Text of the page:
More faculty is needed to match the increasing number of students | The Triangle

More faculty is needed to match the increasing number of students

Anyone who went on a campus tour of Drexel University before attending might remember their tour guide touting the 10:1 student to faculty ratio or the average class size of 18 students. These are great numbers in comparison to some other institutions as they indicate a more personal educational experience. But after two consecutive years of record-breaking incoming freshmen classes, those numbers have gone up. Drexel has not hired the faculty necessary to sustain a close-knit educational environment.

While an increase to 11:1 student to faculty ratio and an average class size of 19 may seem insignificant or unproblematic, it highlights a significant issue in the attitude of Drexel’s administration towards academics.

It is one of Drexel’s worst-kept secrets that it does not invest in its academics in any capacity that the majority of students or faculty would find acceptable. The Triangle itself has even published op-eds from Drexel faculty members highlighting this very issue. Drexel’s administration justifies its cuts to programs and severe underfunding by insisting budget austerity brought on by low enrollment numbers immediately after its overhaul of the Drexel admissions process.

Rather than try to shield its academic programs from financial constraints, Drexel has used this guise of budget austerity to force tenured faculty into retirement under its “Voluntary Retirement Incentive Plan” and avoid hiring new faculty to meet the needs of the massive incoming classes of the previous two years.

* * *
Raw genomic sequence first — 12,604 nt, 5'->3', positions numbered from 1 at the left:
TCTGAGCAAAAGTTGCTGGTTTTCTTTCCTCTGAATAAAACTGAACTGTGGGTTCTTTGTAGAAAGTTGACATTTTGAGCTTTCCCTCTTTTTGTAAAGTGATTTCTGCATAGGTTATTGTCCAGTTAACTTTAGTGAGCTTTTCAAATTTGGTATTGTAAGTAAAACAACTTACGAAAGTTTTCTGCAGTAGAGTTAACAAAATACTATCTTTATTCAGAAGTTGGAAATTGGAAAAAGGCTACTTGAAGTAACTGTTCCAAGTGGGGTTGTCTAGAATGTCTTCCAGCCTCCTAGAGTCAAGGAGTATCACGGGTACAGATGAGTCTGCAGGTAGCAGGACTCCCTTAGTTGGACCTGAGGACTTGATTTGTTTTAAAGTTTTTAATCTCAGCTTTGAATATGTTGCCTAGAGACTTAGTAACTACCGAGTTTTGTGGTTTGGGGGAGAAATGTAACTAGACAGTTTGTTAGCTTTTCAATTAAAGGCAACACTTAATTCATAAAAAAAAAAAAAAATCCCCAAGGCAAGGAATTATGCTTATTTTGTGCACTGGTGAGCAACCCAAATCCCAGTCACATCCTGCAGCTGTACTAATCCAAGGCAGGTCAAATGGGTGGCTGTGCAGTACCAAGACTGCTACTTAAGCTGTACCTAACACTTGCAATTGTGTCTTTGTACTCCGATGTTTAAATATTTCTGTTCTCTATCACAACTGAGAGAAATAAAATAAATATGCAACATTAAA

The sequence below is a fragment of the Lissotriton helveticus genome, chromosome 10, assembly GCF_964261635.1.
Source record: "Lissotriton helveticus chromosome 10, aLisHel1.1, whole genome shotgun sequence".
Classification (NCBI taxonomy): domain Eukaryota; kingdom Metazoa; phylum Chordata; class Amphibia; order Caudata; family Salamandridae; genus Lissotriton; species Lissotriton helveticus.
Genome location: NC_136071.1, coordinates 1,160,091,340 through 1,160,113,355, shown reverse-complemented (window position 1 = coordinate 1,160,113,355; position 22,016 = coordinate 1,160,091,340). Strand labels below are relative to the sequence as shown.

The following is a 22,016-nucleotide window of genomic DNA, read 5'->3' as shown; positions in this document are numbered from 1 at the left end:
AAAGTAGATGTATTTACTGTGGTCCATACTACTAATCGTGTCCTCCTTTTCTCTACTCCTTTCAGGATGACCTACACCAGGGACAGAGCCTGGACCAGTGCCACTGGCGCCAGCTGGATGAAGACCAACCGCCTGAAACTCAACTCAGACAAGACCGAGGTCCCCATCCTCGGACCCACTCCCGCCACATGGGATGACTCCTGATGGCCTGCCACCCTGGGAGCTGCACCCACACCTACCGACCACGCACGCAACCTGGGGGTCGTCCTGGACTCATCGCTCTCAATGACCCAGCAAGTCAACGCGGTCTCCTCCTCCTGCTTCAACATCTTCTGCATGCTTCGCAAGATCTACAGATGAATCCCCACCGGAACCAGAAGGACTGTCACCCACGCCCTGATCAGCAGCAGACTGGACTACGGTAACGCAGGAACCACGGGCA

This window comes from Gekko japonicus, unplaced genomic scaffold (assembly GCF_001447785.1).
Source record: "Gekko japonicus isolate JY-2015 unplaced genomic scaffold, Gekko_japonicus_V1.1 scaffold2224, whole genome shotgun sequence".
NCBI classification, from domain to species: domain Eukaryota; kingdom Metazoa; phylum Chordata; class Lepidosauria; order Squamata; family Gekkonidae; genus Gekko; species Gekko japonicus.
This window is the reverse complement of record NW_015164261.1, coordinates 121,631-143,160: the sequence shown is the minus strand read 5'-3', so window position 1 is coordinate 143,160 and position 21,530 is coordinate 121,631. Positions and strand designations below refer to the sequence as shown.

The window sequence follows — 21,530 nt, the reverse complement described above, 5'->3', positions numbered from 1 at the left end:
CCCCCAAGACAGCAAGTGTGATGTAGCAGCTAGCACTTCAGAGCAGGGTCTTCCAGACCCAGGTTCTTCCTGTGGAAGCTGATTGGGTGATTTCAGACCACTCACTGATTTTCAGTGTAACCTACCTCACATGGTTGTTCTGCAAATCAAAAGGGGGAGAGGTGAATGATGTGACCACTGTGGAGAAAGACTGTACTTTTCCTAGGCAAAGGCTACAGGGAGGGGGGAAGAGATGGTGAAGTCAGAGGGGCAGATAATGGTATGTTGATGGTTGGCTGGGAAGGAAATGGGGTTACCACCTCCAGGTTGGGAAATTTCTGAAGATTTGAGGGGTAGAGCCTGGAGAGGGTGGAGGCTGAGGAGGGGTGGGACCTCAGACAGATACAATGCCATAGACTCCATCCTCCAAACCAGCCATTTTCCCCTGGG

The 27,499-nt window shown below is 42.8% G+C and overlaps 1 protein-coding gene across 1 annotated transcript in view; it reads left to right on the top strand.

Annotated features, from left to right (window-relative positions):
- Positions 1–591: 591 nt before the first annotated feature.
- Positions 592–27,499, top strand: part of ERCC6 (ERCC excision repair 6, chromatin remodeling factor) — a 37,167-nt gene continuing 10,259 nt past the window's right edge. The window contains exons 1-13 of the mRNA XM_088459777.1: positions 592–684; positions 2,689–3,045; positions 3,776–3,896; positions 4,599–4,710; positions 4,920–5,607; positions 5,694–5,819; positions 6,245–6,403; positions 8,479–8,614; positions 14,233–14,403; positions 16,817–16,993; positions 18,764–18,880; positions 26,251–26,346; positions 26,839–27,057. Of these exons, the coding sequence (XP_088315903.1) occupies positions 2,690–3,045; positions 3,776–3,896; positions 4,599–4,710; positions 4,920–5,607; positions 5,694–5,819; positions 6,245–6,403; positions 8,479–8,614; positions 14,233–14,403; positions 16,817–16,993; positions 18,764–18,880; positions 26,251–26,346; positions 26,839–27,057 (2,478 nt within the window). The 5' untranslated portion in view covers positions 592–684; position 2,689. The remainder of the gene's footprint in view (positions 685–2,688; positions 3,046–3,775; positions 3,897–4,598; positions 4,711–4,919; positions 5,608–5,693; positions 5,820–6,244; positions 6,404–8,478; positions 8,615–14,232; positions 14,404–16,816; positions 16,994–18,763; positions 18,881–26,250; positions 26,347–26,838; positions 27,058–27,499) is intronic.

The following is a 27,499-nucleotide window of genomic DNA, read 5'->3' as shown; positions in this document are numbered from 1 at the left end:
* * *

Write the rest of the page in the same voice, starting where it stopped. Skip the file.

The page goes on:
The sociology department’s Sociology 101 course has long been a staple of several academic programs, including engineering and computing programs. Up until now, the course was heavily centered around discussion amongst classmates and critical thinking on important social topics, and relied on the small class format with around 18 students. But the sociology department lacked the funding and support it needed to hire enough faculty to teach all the sections of Sociology 101 required, forcing them to change the course format to a large lecture style this term. This means packing over 100 students in a lecture hall, and in the process losing any opportunity for discussion.

The actions of administrators have made one thing clear: courses exist not for quality learning, but rather for pushing as many students through their degree program requirements as quickly and as cheaply as possible.

Drexel’s administration so transparently tries to make Drexel into a top-tier institution that can compete with the likes of New York University, but its cut-rate attitude towards academics will make Drexel nothing more than a degree mill with shiny facilities and a co-op program. Drexel must hire the faculty needed to teach the sections required by the thousands of students it enrolls each year. It should not admit an ever increasing number of students without doing anything to support them— It’s unsustainable.